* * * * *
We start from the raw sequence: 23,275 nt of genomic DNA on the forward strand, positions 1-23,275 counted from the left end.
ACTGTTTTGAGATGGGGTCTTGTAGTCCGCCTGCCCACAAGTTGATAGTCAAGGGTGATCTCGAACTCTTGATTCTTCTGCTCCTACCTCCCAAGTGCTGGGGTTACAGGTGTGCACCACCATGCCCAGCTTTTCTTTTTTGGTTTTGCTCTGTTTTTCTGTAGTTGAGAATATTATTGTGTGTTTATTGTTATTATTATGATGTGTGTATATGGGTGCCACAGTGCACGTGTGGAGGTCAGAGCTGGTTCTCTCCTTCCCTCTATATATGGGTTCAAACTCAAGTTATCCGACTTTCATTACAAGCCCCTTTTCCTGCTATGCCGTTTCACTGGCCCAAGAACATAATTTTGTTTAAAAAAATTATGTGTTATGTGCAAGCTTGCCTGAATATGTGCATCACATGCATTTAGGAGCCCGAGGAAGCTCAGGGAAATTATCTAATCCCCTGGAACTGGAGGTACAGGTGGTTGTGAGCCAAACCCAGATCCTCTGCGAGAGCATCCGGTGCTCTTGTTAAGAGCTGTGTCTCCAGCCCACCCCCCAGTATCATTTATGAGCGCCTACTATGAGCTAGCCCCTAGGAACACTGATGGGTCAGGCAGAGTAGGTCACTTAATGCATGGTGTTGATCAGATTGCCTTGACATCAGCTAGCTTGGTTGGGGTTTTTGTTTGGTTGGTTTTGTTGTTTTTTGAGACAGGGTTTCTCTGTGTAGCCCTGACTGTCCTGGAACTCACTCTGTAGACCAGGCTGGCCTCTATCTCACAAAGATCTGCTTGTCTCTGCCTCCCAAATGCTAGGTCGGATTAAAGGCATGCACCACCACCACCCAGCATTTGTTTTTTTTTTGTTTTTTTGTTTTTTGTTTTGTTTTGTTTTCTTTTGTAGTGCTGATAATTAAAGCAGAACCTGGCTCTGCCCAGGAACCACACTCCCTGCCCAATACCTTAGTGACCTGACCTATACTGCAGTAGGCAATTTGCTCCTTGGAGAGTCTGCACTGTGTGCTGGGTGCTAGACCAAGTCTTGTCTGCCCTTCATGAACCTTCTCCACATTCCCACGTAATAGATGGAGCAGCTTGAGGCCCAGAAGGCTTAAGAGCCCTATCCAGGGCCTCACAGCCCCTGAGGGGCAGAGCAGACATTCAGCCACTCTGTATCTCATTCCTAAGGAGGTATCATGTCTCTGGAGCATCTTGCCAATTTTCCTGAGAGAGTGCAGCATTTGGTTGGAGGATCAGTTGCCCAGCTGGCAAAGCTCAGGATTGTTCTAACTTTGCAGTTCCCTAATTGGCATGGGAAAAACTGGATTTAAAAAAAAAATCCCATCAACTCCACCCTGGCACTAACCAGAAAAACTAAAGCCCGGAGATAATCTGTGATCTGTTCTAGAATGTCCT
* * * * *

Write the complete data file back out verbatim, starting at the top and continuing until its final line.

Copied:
We start from the raw sequence: 23,275 nt of genomic DNA on the forward strand, positions 1-23,275 counted from the left end.
ACTGTTTTGAGATGGGGTCTTGTAGTCCGCCTGCCCACAAGTTGATAGTCAAGGGTGATCTCGAACTCTTGATTCTTCTGCTCCTACCTCCCAAGTGCTGGGGTTACAGGTGTGCACCACCATGCCCAGCTTTTCTTTTTTGGTTTTGCTCTGTTTTTCTGTAGTTGAGAATATTATTGTGTGTTTATTGTTATTATTATGATGTGTGTATATGGGTGCCACAGTGCACGTGTGGAGGTCAGAGCTGGTTCTCTCCTTCCCTCTATATATGGGTTCAAACTCAAGTTATCCGACTTTCATTACAAGCCCCTTTTCCTGCTATGCCGTTTCACTGGCCCAAGAACATAATTTTGTTTAAAAAAATTATGTGTTATGTGCAAGCTTGCCTGAATATGTGCATCACATGCATTTAGGAGCCCGAGGAAGCTCAGGGAAATTATCTAATCCCCTGGAACTGGAGGTACAGGTGGTTGTGAGCCAAACCCAGATCCTCTGCGAGAGCATCCGGTGCTCTTGTTAAGAGCTGTGTCTCCAGCCCACCCCCCAGTATCATTTATGAGCGCCTACTATGAGCTAGCCCCTAGGAACACTGATGGGTCAGGCAGAGTAGGTCACTTAATGCATGGTGTTGATCAGATTGCCTTGACATCAGCTAGCTTGGTTGGGGTTTTTGTTTGGTTGGTTTTGTTGTTTTTTGAGACAGGGTTTCTCTGTGTAGCCCTGACTGTCCTGGAACTCACTCTGTAGACCAGGCTGGCCTCTATCTCACAAAGATCTGCTTGTCTCTGCCTCCCAAATGCTAGGTCGGATTAAAGGCATGCACCACCACCACCCAGCATTTGTTTTTTTTTTGTTTTTTTGTTTTTTGTTTTGTTTTGTTTTCTTTTGTAGTGCTGATAATTAAAGCAGAACCTGGCTCTGCCCAGGAACCACACTCCCTGCCCAATACCTTAGTGACCTGACCTATACTGCAGTAGGCAATTTGCTCCTTGGAGAGTCTGCACTGTGTGCTGGGTGCTAGACCAAGTCTTGTCTGCCCTTCATGAACCTTCTCCACATTCCCACGTAATAGATGGAGCAGCTTGAGGCCCAGAAGGCTTAAGAGCCCTATCCAGGGCCTCACAGCCCCTGAGGGGCAGAGCAGACATTCAGCCACTCTGTATCTCATTCCTAAGGAGGTATCATGTCTCTGGAGCATCTTGCCAATTTTCCTGAGAGAGTGCAGCATTTGGTTGGAGGATCAGTTGCCCAGCTGGCAAAGCTCAGGATTGTTCTAACTTTGCAGTTCCCTAATTGGCATGGGAAAAACTGGATTTAAAAAAAAAATCCCATCAACTCCACCCTGGCACTAACCAGAAAAACTAAAGCCCGGAGATAATCTGTGATCTGTTCTAGAATGTCCT